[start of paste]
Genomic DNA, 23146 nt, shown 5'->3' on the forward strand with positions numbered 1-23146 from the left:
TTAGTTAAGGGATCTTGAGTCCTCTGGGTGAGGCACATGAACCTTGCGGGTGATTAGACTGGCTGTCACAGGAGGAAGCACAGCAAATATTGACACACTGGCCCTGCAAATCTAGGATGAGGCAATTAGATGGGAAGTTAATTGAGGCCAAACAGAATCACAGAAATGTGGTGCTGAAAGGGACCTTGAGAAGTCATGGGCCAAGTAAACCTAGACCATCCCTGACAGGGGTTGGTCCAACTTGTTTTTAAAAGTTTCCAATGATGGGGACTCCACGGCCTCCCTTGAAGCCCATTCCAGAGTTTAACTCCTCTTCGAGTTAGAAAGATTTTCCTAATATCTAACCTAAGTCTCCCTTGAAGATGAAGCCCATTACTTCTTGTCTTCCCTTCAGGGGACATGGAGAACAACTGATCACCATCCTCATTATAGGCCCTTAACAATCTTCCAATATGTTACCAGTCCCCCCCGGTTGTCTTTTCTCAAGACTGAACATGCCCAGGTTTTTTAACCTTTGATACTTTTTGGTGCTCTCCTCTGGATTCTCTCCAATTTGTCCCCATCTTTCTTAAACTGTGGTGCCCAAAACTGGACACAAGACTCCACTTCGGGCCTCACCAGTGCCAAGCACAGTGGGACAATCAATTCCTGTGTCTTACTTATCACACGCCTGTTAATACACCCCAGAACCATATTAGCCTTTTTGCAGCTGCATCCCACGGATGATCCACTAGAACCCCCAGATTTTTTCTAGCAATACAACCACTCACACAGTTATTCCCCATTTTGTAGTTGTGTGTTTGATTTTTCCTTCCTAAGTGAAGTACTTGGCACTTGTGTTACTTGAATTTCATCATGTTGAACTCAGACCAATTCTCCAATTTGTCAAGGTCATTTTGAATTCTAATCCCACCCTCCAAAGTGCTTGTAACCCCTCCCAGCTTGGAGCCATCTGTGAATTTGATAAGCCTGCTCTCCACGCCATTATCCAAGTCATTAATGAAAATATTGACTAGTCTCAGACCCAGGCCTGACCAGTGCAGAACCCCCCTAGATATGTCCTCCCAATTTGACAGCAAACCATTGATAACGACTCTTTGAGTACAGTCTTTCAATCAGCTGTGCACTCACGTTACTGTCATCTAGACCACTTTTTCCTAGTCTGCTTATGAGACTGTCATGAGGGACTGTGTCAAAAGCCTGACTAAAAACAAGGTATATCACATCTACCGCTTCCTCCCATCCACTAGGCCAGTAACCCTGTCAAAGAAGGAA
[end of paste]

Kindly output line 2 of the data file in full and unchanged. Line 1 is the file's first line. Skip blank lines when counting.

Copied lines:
TTAGTTAAGGGATCTTGAGTCCTCTGGGTGAGGCACATGAACCTTGCGGGTGATTAGACTGGCTGTCACAGGAGGAAGCACAGCAAATATTGACACACTGGCCCTGCAAATCTAGGATGAGGCAATTAGATGGGAAGTTAATTGAGGCCAAACAGAATCACAGAAATGTGGTGCTGAAAGGGACCTTGAGAAGTCATGGGCCAAGTAAACCTAGACCATCCCTGACAGGGGTTGGTCCAACTTGTTTTTAAAAGTTTCCAATGATGGGGACTCCACGGCCTCCCTTGAAGCCCATTCCAGAGTTTAACTCCTCTTCGAGTTAGAAAGATTTTCCTAATATCTAACCTAAGTCTCCCTTGAAGATGAAGCCCATTACTTCTTGTCTTCCCTTCAGGGGACATGGAGAACAACTGATCACCATCCTCATTATAGGCCCTTAACAATCTTCCAATATGTTACCAGTCCCCCCCGGTTGTCTTTTCTCAAGACTGAACATGCCCAGGTTTTTTAACCTTTGATACTTTTTGGTGCTCTCCTCTGGATTCTCTCCAATTTGTCCCCATCTTTCTTAAACTGTGGTGCCCAAAACTGGACACAAGACTCCACTTCGGGCCTCACCAGTGCCAAGCACAGTGGGACAATCAATTCCTGTGTCTTACTTATCACACGCCTGTTAATACACCCCAGAACCATATTAGCCTTTTTGCAGCTGCATCCCACGGATGATCCACTAGAACCCCCAGATTTTTTCTAGCAATACAACCACTCACACAGTTATTCCCCATTTTGTAGTTGTGTGTTTGATTTTTCCTTCCTAAGTGAAGTACTTGGCACTTGTGTTACTTGAATTTCATCATGTTGAACTCAGACCAATTCTCCAATTTGTCAAGGTCATTTTGAATTCTAATCCCACCCTCCAAAGTGCTTGTAACCCCTCCCAGCTTGGAGCCATCTGTGAATTTGATAAGCCTGCTCTCCACGCCATTATCCAAGTCATTAATGAAAATATTGACTAGTCTCAGACCCAGGCCTGACCAGTGCAGAACCCCCCTAGATATGTCCTCCCAATTTGACAGCAAACCATTGATAACGACTCTTTGAGTACAGTCTTTCAATCAGCTGTGCACTCACGTTACTGTCATCTAGACCACTTTTTCCTAGTCTGCTTATGAGACTGTCATGAGGGACTGTGTCAAAAGCCTGACTAAAAACAAGGTATATCACATCTACCGCTTCCTCCCATCCACTAGGCCAGTAACCCTGTCAAAGAAGGAA